Tuesday, February 3, 2015

Chess and Poetry

Credit: see below.

On the subject of chess and other arts, one should note the Persian poet Ferdowsi, who is not only considered Persia's greatest poet, but also wrote about the history -- or rather legednary history -- of chess.

In  his famous Shanama he tells the famous legend of chess being invented as 'war without bloodshed' to tell a queen that her son had died in battle, and the inventor of chess asking, as his reward, for one grain of wheat on the first square, two on the second, four on the third, etc. -- the total being 2^64 -1, or about 460 billion tons of wheat. (Source: Murray's History of Chess, Ch. XII, 'Invention of Chess in Muslim Legend').

Murray adds in the same chapter by that all early Muslim writers on chess openly admitted the game was invented in India and set the story of its invention there. Still, some, perhaps out of national chauvinism, argue that Ferdowsi's term Hind refers not India but the eastern part of the Persian empire, making the game "really" Persian.

We doubt it; it was popular scholarly opinion in China that chess is "really" a Chinese invention, in the middle ages chess' invention in Europe was attributed to various classical or biblical figures such as Solomon or Achilles; a Jewish 19th century player, Alexandre, attributed it to Moses; and so on. But we digress.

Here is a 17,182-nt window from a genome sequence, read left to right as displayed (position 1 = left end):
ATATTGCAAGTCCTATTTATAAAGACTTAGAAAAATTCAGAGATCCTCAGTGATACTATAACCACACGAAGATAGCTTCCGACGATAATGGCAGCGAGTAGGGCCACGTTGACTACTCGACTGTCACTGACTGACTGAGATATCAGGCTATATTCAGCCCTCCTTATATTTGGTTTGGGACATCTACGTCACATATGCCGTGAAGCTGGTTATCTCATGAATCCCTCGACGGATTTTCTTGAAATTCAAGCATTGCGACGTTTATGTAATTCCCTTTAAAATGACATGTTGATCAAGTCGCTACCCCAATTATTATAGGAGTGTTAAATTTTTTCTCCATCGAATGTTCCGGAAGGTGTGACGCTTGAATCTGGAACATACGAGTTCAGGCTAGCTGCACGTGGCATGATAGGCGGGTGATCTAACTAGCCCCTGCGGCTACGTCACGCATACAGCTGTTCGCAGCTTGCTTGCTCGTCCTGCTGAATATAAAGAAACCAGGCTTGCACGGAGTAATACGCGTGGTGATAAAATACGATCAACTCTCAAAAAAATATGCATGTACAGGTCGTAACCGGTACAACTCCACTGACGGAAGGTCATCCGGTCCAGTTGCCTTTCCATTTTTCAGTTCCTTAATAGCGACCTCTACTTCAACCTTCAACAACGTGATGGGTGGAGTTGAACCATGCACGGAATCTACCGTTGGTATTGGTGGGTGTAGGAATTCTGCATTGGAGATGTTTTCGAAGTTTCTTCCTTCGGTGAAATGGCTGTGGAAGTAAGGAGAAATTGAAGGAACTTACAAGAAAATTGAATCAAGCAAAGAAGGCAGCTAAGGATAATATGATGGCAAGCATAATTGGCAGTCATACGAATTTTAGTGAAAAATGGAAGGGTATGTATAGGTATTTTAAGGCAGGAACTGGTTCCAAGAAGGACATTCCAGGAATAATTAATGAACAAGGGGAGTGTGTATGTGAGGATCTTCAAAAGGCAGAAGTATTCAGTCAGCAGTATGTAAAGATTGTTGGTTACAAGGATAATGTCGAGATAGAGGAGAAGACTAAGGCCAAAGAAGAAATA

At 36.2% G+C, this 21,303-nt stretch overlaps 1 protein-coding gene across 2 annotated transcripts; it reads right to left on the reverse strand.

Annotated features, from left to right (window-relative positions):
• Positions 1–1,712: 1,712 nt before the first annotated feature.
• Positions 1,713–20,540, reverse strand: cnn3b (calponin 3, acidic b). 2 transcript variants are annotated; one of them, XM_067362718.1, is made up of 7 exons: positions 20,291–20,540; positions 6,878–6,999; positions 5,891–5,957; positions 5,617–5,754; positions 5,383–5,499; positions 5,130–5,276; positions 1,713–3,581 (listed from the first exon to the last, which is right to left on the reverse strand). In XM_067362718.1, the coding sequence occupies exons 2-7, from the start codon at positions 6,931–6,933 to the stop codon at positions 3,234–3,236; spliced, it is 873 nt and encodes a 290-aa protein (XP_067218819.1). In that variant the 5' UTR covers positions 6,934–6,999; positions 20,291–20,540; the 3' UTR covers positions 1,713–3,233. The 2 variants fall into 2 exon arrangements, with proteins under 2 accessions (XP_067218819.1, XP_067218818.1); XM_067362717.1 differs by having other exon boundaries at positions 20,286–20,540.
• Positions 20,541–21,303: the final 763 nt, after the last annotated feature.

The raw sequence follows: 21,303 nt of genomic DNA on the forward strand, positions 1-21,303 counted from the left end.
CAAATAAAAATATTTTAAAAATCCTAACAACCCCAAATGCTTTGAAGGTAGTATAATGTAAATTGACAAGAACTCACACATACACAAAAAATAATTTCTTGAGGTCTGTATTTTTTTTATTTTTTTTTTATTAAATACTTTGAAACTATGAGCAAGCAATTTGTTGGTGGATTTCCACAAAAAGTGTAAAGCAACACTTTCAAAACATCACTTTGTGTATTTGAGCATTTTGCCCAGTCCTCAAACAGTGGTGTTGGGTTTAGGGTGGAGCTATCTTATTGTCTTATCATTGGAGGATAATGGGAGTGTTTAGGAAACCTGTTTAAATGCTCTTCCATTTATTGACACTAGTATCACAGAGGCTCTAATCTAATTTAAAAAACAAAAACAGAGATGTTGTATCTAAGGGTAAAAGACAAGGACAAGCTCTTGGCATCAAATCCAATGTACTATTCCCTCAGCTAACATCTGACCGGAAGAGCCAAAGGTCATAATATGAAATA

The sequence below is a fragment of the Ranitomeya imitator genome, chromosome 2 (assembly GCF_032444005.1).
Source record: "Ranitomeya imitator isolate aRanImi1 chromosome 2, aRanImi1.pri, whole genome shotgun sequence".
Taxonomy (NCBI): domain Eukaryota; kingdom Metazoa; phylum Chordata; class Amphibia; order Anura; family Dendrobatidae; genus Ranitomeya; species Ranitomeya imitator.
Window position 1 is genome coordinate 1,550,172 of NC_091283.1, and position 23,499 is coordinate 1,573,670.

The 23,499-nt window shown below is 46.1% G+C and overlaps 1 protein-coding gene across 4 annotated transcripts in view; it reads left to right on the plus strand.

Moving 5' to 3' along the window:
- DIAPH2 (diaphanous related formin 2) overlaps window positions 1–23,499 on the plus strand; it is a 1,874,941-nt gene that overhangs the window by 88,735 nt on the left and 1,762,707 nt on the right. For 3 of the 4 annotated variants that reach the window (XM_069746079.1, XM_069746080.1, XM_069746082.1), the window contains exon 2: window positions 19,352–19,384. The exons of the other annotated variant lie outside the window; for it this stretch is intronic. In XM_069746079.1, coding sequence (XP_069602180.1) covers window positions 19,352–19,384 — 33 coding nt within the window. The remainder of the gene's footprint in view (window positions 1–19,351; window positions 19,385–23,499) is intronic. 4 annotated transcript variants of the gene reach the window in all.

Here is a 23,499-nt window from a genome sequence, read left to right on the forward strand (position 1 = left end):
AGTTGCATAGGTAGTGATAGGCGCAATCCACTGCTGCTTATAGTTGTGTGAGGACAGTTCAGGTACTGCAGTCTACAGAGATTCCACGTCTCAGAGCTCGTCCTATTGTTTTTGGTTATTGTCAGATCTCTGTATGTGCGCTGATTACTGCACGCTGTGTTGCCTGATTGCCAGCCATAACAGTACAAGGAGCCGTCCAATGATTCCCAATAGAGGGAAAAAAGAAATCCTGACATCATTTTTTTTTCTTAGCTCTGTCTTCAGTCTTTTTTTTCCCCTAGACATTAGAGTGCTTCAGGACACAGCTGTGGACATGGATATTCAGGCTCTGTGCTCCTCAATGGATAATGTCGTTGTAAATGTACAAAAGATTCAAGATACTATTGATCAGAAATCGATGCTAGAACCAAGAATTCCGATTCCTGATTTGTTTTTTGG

The above problem is given by Fasher as having been composed by Ferdowsi in Shachmet Le'Hana'atcha (Chess [used as a verb! - A. P.] for Your Enjoyment), p. 125 of the second (1980) edition. Both the rook and the king, as is well known, moved in the same way even during that time.

Fasher notes:
White has an extra rook but Black threatens to win the the rook on c5 or the rook on a8 [actually, 1. ... Rh8 is mate - A. P.]. But White still wins!
How? Solution below.

The problem is that we have not managed to find any other source attributing this problem to Ferdowsi. Murray's History of Chess has almost 600 problems of Indian (Chaturanga) or Muslim (Shatranj) chess, but none of them fit this diagram; nor is Ferdowsi credited there with composing chess problems. What is Fasher's source?

Solution (annotations and punctuation by Fasher):

1. Rh5! (threatening 2. Ra6#) RxR
2. Ra6+! K~ 3. Ra5+ K~ 4. RxR and wins.


  1. On The Manual of Chess Combinations: Chess School 2, page 23, problem 96 appears the exact problem.
    The solution at the Solution's Appendix at the end of the book, page213 gives credit to "Civis Bologniae", XIV. I assume probably to be a name of a Chess Magazine in Italian.

  2. Thanks! Your reply is posted, as you can see, and I'll look for the magazine...